In the first embodiment, the variation of magnification from the wide-angle end to the telephoto end is effected by moving the second lens unit L2 toward the image side, and the shift of an image plane caused by the variation of magnification is compensated for by moving the fourth lens unit L4, as indicated by arrows shown in FIG. 1.

Further, the so-called rear focusing method in which focusing is effected by moving the fourth lens unit L4 along the optical axis is employed. A solid-line curve 4 a and a dashed-line curve 4 b shown in FIG. 1 represent movement loci of the fourth lens unit L4 for compensating for the shift of an image plane caused by the variation of magnification from the wide-angle end to the telephoto end when focusing is performed on an infinitely distant object and on a minimum-distance object, respectively. It is to be noted that the first lens unit L1 and the third lens unit L3 remain stationary during the variation of magnification and during focusing, i.e., do not move for the variation of magnification and for focusing.

In the first embodiment, the fourth lens unit L4 is moved to compensate for the shift of an image plane caused by the variation of magnification and the fourth lens unit L4 is also moved to effect focusing. In particular, the fourth lens unit L4 is moved in such a way as to have a locus convex toward the object side, as indicated by the curves 4 a and 4 b shown in FIG. 1, during the variation of magnification from the wide-angle end to the telephoto end. This arrangement makes it possible to effectively utilize a space between the third lens unit L3 and the fourth lens unit L4, thereby effectively attaining the shortening of the total length of the entire optical system.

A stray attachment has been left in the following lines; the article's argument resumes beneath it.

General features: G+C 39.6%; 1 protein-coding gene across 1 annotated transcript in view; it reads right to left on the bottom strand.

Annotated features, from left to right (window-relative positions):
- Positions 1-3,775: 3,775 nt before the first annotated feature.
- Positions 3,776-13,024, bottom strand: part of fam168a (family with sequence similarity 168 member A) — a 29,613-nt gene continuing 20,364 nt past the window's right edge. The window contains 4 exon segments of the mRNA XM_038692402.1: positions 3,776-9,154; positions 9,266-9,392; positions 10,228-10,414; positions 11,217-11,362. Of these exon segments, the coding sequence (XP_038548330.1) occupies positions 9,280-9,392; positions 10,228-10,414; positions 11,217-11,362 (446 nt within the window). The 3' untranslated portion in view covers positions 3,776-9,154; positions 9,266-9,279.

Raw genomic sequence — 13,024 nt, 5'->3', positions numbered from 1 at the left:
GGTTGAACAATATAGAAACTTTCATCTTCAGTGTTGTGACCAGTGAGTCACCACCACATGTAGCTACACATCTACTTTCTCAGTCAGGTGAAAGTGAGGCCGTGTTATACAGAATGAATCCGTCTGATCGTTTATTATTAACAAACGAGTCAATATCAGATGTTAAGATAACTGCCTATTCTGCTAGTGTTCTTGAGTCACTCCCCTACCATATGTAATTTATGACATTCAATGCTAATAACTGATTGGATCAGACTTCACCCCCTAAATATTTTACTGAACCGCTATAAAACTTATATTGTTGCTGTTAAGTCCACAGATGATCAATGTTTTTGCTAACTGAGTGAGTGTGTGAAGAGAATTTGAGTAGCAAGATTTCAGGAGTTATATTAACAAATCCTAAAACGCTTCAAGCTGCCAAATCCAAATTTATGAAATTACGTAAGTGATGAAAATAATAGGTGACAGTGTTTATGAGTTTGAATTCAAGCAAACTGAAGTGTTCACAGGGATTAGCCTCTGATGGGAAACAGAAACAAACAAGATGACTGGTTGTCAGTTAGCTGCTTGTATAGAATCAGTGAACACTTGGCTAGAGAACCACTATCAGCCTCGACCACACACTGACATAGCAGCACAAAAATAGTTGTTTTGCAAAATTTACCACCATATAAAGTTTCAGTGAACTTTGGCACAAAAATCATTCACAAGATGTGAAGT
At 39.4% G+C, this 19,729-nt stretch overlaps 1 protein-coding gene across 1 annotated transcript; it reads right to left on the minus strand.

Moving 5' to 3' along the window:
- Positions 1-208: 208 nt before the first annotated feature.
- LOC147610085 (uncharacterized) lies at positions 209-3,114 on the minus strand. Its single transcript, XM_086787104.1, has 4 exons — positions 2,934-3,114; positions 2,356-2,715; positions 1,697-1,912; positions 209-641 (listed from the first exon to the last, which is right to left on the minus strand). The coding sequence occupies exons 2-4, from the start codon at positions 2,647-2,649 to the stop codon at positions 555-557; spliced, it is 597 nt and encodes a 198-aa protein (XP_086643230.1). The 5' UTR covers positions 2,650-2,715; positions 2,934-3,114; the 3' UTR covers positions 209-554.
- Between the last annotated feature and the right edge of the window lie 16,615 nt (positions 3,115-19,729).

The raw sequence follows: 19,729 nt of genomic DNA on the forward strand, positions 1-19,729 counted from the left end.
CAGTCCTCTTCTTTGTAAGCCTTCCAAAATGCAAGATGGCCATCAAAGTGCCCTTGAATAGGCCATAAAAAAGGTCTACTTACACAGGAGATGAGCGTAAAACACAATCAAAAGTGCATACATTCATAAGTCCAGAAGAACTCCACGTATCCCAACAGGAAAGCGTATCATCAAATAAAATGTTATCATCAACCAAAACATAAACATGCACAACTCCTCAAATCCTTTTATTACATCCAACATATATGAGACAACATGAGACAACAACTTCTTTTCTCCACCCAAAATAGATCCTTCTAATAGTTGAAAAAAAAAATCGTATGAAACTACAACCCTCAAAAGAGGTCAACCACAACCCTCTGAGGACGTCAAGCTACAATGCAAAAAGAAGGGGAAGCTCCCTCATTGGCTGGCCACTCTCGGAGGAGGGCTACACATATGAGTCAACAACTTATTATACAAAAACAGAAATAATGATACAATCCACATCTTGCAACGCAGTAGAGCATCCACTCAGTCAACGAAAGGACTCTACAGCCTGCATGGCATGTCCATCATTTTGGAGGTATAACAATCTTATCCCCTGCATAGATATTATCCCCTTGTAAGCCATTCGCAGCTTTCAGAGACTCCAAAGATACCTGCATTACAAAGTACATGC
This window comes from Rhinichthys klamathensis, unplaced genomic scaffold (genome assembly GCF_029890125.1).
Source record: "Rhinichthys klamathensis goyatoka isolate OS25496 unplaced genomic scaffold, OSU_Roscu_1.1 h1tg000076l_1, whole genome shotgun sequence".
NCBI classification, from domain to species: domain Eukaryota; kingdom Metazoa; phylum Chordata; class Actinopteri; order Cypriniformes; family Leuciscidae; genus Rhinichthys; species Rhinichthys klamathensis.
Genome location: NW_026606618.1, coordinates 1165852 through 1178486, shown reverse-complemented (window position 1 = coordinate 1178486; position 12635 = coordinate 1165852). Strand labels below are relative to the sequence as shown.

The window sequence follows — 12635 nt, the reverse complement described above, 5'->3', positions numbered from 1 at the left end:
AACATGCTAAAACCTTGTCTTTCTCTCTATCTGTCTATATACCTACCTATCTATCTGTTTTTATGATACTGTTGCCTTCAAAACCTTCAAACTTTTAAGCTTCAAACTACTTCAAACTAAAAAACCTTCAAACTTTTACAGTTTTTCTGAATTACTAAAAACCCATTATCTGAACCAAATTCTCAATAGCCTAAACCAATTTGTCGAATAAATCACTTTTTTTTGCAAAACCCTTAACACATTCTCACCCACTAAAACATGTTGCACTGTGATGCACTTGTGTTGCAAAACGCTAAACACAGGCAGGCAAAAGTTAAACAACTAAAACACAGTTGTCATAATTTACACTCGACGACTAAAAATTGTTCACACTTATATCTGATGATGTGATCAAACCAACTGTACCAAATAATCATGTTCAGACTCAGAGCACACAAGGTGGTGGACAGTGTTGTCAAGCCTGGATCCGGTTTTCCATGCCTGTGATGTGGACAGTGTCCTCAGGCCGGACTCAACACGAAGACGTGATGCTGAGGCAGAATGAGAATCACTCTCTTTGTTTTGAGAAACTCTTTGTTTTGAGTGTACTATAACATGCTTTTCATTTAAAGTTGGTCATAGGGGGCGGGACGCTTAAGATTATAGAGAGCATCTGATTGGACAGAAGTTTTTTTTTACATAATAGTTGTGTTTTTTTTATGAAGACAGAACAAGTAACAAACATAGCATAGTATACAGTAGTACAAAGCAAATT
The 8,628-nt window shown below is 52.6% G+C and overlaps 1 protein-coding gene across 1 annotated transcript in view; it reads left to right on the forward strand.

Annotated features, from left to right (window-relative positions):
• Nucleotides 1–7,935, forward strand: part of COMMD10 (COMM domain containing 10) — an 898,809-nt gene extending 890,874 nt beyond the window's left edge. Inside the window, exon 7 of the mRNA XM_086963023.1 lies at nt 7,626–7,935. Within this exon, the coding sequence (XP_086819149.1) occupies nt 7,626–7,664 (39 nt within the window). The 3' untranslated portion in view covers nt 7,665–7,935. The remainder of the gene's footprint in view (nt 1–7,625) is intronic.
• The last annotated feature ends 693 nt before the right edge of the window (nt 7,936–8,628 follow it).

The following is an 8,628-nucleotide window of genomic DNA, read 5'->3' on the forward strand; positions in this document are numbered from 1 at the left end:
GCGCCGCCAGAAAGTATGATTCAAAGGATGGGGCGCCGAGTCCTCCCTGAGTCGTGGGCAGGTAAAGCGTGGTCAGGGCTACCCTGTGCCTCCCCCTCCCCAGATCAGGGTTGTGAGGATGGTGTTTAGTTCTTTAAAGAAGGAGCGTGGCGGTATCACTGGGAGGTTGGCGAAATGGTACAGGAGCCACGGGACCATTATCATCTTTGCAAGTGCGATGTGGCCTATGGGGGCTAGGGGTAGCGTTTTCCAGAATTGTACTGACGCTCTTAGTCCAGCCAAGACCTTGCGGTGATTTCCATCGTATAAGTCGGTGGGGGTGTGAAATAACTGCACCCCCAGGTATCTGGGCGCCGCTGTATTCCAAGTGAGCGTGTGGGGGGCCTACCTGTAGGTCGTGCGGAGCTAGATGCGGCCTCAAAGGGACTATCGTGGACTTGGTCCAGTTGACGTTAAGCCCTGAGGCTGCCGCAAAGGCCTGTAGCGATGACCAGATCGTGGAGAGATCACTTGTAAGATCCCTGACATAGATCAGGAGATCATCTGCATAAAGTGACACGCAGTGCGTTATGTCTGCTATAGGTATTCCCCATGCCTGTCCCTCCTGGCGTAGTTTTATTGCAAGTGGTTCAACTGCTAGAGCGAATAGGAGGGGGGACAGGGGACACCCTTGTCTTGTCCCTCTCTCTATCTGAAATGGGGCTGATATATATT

In the first embodiment, focusing from an infinitely distant object to a minimum-distance object, for example, in the telephoto end is effected by moving the fourth lens unit L4 forward as indicated by a straight line 4 c shown in FIG. 1.

In the first embodiment, by employing the above-mentioned rear focusing method, as compared with a case where focusing is effected by drawing out the first lens unit as in the conventional four-unit zoom lens, it is possible to effectively prevent the increase of a lens effective diameter of the first lens unit L1 while preventing the deterioration of performance due to a decentering error of the first lens unit L1. Then, by disposing the aperture stop SP just before the third lens unit L3, it is possible to decrease the variation of aberrations caused by the movable lens unit, and, by shortening the interval between the lens units located before the aperture stop SP, it is possible to easily attain the reduction of the lens diameter of the front lens member.

In the first embodiment, the third lens unit L3 is used for image stabilization, i.e., an image shake occurring when the variable magnification optical system vibrates is corrected by moving the third lens unit L3 in directions perpendicular to the optical axis to displace an image formed by the variable magnification optical system. By this arrangement, image stabilization can be performed without newly adding a lens unit for image stabilization or an optical member, such as a variable angle prism, as in the conventional image-stabilizing optical system.

Next, the optical principle of an image-stabilizing system for correcting the shaking of a photographed image by moving a lens unit in directions perpendicular to the optical axis in the variable magnification optical system according to the invention is described with reference to FIGS. 2A to 2D.

It is here assumed that, as shown in FIG. 2A, the optical system is composed of three parts, i.e., a fixed lens unit Y1, a decentering lens unit Y2 and a fixed lens unit Y3, and an object point P on the optical axis, which is sufficiently distant from the optical system, is imaged, as an image point p, on the center of an image sensing plane IP.

Assuming now that the whole optical system including the image sensing plane IP is made to instantaneously tilt by the vibration of the optical system, as shown in FIG. 2B, an image of the object point P also instantaneously moves to an image point p′, causing an image shake.